Indemnity clauses and a carve out for proportionate liability = increased exposure for construction professionals

An issue for construction professionals in Australia which has been commented on for some years is the mismatch between the broad indemnities often contained in consultancy agreements and the cover provided by professional indemnity insurance policies which traditionally exclude contractually assumed liability unless the liability would have existed independently. Usually it is the principal or head contractor which has the bargaining power in the contracting relationship and will insist on a broad indemnity clause in the consultancy agreement.

The market response by some insurers has been to write back the cover by endorsement. This can result in unexpectedly large exposures for insurers in commercial construction projects. An indemnity can be drafted so that it is not necessary for the principal/head contractor to prove the consultant caused the loss and can extend the consultant's liability for loss that would otherwise be too remote and not recoverable. Further, the indemnity can be drafted so that there is no duty of the principal/head contractor to mitigate its loss.

The indemnity clauses that we have seen in consultancy agreements in recent claims have been drafted in the broadest possible terms. While indemnity clauses are construed strictly, if the meaning is plain, the courts in Australia will not rewrite what is, in effect, a bad bargain for the consultant and ultimately its insurer.

The effect of contracting out of the proportionate liability regime

Each jurisdiction implemented a proportionate liability regime with various differences between the jurisdictions. In a claim that attracts the operation of the proportionate liability regime, a party's liability is limited to the extent to which they were responsible for the loss incurred by the plaintiff.

Under the proportionate liability regime, for relevant claims the burden sits with the plaintiff to sue all wrongdoers in order to recover all of the loss.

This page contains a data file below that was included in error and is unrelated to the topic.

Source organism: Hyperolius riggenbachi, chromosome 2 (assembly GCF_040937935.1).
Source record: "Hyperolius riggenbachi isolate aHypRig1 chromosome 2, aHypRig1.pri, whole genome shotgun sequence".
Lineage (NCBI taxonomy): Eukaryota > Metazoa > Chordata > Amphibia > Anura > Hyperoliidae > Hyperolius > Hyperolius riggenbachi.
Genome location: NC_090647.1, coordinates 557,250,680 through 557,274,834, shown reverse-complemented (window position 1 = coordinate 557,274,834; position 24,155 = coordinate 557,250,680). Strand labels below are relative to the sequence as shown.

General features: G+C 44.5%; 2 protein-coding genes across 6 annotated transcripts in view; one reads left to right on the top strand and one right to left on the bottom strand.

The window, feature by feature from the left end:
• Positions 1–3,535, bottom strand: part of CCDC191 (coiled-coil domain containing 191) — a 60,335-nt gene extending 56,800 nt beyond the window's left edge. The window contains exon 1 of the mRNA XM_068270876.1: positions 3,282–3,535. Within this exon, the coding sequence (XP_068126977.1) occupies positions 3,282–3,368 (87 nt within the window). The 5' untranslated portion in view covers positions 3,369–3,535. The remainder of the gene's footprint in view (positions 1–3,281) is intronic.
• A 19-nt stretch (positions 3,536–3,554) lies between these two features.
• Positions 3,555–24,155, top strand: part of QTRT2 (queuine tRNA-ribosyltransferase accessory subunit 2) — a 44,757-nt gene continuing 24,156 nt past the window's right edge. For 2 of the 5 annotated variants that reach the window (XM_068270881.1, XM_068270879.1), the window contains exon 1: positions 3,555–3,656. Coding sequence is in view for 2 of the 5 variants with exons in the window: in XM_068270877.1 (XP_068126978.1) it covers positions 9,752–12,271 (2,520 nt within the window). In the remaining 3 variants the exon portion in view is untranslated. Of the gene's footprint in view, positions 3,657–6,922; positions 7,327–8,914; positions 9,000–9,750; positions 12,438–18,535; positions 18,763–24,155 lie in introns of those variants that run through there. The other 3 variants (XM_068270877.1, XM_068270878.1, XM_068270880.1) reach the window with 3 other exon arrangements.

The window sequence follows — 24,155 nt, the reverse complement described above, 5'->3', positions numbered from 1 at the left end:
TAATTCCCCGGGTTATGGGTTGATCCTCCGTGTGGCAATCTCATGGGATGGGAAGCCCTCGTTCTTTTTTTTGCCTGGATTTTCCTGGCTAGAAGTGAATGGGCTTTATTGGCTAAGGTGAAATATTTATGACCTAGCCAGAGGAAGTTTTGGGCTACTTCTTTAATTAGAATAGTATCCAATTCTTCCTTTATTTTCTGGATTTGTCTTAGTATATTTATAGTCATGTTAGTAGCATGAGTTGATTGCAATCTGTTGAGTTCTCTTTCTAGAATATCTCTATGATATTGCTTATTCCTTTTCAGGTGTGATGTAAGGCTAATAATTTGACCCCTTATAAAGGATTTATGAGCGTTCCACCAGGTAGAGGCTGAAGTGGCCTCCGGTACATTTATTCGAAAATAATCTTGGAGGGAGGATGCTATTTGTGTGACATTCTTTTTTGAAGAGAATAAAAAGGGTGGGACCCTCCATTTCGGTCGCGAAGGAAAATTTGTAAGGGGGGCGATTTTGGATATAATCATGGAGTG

If parties contract out of the proportionate liability regime, their ability to claim against each other will be according to the previous rules relating to joint and/or several liability. A plaintiff can select the defendant with the deepest pockets from which to recover all of its loss and it would be up to the defendant to pursue the other wrongdoers for a contribution.

Findings of a liability for misleading and deceptive conduct by two or more alleged wrongdoers can complicate the proportionate liability considerations in the event that there are also liabilities in tort and in contract.

Where parties contract out of the proportionate liability regime, it may also affect their entitlement to indemnity under general liability and professional indemnity insurance policies, which often exclude liability assumed under contract which would not otherwise arise at law. Construction professionals often seek to deal with this issue by negotiating a limit on the operation of such exclusions in project specific insurance policies.

Effect of re-allocation through contractual indemnities

Where re-allocation of liability as between defendants is permitted, it allows parties to agree on risk allocation in their contractual arrangements. This provides certainty as to the extent to which a party will liable for an apportionable claim.

However, the onus is on the party to seek that contribution or indemnity from the other defendants or third parties, as opposed to in the proportionate liability regime where the onus is on the plaintiff to sue all relevant parties to recover all of its loss.